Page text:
The conclusion of the JAEPA (the Free Trade Agreement between
Japan and Australia) in April presents new opportunities for
Australian companies to do business with Japan. With Japanese
companies increasingly demanding arbitration clauses in
international commercial agreements, expect that in any deal you
will be asked to agree to disputes being resolved by arbitration in
Japan is a suitable and reliable place for international
arbitration. But just like ordering Fugu (Japanese poisonous puffer
fish), it pays to know exactly what you're biting into.
THE TABLE IS SET
The Japanese arbitration law is based on the UNCITRAL Model Law
of 1985 and is generally compatible with the arbitration laws of
modern arbitration jurisdictions, Australia included. You can be
comfortable that procedural aspects of an arbitration will reflect
current international arbitration practice. Recent amendments to
the Japanese Commercial Arbitration Association's arbitration
rules have made arbitration in Japan even more palatable.
A DIFFERENT WAY OF EATING
Keep in mind Japan is a civil law country. If the arbitration is
in Japan and the agreement governed by Japanese law the arbitral
tribunal could include Japanese (or other civil) lawyers, and what
happened during negotiations before the contract is signed is
likely to play a bigger role in the dispute than it otherwise would
in Australia and other common law countries. Having civil lawyers
on the arbitration panel will also affect strategy as to how the
arbitration is run, including the level of detail of initial
pleadings and how written arguments and evidence are presented.
If the tribunal is led by Japanese lawyers, the process of
exchanging documents and its scope may be narrower and closer to
Japanese civil procedure, where only specific documents or very
limited categories of documents are swapped. This is in stark
contrast to the United States and (to a lesser extent) Australian
styles of disclosure.
The advantage is that a more limited document production process
can make the arbitration faster and keep costs down. On the flip
side, in arbitrations involving Japan many of the relevant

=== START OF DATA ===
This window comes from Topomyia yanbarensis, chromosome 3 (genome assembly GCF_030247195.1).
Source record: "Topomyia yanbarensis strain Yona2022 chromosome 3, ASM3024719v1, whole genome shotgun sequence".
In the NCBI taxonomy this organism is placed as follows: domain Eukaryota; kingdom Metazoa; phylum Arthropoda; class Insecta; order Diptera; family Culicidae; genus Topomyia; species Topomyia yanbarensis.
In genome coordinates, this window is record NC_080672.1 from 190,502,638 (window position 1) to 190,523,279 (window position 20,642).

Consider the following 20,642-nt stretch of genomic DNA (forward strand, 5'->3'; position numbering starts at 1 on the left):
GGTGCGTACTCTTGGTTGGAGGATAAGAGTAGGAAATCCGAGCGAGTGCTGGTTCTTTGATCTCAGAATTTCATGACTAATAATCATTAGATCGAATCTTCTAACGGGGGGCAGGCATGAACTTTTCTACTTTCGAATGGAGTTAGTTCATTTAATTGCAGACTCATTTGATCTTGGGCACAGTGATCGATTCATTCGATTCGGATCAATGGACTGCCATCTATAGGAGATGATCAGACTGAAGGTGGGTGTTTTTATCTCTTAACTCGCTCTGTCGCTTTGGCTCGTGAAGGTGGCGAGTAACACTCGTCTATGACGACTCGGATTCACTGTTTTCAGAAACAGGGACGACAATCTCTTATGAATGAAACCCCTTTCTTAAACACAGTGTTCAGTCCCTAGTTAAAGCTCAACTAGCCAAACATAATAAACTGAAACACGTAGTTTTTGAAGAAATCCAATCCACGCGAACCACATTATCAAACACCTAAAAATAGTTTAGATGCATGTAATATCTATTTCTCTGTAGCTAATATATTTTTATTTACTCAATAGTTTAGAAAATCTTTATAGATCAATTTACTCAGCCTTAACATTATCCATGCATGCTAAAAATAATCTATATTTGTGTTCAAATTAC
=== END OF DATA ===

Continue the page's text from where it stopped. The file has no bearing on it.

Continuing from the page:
documents are likely to be in Japanese. What to translate, and the
time and cost of review and translation, must be planned for.
Also be aware that there are no laws providing for legal
privilege in Japan. Nor is there "without prejudice"
privilege. This doesn't mean that in international arbitrations
involving Japan, documents between lawyers and clients or
"without prejudice" communications must be handed over.
However, different considerations will apply in arguing for their
protection compared to litigation in Australia or arbitrations that
involve only countries that recognise legal privilege.
JUDGING THE MEAL
Japan's Courts are traditionally supportive of arbitration,
recognise valid arbitration agreements and are reluctant to
intervene. This generally means a procedurally smooth arbitration.
But, if a problem does arise that requires Court assistance, there
is less case law than in other countries and no specialist
MAKING SURE YOU GET DESSERT
There are no express restrictions in Japan's arbitration
laws as to the types of relief that an arbitral tribunal can award.
Where the substantive law of the arbitration allows what you are
seeking – arbitrators are able to grant those remedies. The
only exception is where those remedies are in violation of
Japan's public policy (punitive damages, for example).
Japanese courts are not known to be interventionist, and only in
the rarest instance would set aside an arbitral award rendered in
Like the country itself, arbitration in Japan is modern, safe
and reliable, but it does have a few quirks. Overall it is an
appetising place for arbitration. When an agreement to arbitrate in
Japan is put on the table for your next deal, knowing what is
involved will make any potential dispute easier to digest.
The content of this article is intended to provide a general
guide to the subject matter. Specialist advice should be sought
about your specific circumstances.
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